I have been a VAC for 17 years, and trust me: It’s been a wild ride. Every day is different, and some days are really great while others are really bad. But we do this job because we are compassionate and we want to help people. What I have learned over the years is that people need more than a Crime Victims Compensation application or a referral to VINE. What they really want is for someone to listen to their story. While is it important to make sure they receive all the information victims are entitled to, what’s most important is that we offer our victims a sympathetic ear and an open mind. I know that doesn’t always seem possible with the abundance of phone calls, new cases, and people just showing up in your office, but I have learned that making myself available and returning my never-ending phone calls can make all the difference in the world. Giving victims the opportunity to vent provides them with some sense of stability, trust, and confidence in my office. It makes working with them in the future much easier too. So that’s my secret weapon, simply listening, and it has served me well through the years. And putting someone on speaker phone while you work on other things is technically listening—isn’t it?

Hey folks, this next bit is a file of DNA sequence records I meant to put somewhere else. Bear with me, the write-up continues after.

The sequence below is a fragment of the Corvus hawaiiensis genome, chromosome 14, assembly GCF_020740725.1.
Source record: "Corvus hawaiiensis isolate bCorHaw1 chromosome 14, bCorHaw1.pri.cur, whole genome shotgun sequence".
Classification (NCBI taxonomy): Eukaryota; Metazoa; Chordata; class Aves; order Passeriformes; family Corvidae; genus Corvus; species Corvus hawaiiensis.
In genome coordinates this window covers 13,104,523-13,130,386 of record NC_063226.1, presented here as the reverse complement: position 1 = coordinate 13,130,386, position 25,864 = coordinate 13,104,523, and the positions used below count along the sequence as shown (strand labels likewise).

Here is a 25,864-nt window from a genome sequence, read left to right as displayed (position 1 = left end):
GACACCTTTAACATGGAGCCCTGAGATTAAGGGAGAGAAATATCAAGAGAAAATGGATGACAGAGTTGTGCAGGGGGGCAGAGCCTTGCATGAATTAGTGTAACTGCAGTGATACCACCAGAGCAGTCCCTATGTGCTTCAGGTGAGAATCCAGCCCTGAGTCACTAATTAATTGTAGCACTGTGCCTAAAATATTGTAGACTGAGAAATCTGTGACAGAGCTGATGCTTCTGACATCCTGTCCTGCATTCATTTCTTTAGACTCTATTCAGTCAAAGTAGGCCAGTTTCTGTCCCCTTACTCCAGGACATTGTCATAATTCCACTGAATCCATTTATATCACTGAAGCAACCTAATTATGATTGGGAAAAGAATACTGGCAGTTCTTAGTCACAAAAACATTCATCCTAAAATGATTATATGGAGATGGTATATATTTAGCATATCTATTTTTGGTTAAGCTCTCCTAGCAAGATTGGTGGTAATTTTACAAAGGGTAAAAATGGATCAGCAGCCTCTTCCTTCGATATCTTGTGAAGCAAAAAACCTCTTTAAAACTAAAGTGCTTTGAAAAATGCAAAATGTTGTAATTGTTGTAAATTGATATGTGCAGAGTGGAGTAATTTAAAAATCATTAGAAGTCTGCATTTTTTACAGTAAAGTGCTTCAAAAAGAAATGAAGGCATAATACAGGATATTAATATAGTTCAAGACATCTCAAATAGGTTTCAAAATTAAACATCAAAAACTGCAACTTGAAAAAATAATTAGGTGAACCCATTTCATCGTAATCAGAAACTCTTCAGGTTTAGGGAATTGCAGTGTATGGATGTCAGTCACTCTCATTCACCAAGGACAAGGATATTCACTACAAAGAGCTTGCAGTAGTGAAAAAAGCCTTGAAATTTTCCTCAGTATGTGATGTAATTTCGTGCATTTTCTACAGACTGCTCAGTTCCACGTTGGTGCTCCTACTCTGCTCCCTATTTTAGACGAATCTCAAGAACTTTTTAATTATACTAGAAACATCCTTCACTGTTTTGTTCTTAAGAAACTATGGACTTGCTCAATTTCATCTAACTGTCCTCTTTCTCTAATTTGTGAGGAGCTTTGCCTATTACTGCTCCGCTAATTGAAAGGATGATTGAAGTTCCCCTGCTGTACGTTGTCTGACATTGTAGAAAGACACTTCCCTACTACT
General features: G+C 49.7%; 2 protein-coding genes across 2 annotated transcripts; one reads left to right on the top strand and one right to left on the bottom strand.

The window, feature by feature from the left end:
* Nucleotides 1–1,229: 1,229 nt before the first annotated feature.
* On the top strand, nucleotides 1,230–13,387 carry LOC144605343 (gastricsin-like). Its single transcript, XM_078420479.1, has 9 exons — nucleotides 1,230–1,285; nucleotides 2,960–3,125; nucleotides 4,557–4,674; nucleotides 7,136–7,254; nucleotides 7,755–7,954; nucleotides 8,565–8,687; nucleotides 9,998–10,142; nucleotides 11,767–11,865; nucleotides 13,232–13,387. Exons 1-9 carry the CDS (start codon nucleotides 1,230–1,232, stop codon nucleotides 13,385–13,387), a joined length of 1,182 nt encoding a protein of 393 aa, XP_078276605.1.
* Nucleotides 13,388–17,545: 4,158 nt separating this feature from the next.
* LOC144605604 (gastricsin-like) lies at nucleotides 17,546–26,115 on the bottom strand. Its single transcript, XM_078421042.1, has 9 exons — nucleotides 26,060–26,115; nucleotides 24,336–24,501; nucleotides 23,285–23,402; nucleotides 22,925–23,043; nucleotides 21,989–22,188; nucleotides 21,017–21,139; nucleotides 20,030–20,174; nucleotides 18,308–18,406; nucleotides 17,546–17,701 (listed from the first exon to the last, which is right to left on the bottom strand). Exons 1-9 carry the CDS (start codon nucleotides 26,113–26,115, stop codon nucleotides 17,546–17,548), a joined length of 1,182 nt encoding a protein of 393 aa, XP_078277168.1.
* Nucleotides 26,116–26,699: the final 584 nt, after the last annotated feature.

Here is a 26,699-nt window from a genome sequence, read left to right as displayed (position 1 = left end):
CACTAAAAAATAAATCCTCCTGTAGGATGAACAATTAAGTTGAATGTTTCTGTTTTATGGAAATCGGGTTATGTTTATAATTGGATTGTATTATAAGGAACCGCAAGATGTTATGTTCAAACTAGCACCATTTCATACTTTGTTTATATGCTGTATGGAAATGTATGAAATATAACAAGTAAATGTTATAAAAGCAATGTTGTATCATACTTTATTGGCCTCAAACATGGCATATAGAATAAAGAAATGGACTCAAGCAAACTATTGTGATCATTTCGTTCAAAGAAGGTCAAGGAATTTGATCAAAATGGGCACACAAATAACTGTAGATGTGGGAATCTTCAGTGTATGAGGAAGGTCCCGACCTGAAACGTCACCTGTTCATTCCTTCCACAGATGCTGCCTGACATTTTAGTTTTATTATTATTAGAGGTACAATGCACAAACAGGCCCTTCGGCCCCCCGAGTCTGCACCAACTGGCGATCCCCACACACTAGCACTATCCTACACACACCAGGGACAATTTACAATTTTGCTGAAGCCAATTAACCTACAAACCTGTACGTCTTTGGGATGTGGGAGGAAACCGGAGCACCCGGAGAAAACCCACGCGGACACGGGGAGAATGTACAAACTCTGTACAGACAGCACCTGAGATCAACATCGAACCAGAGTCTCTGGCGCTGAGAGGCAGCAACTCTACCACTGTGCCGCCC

Crime Victim Coordinator
Upshur County District Attorney’s Office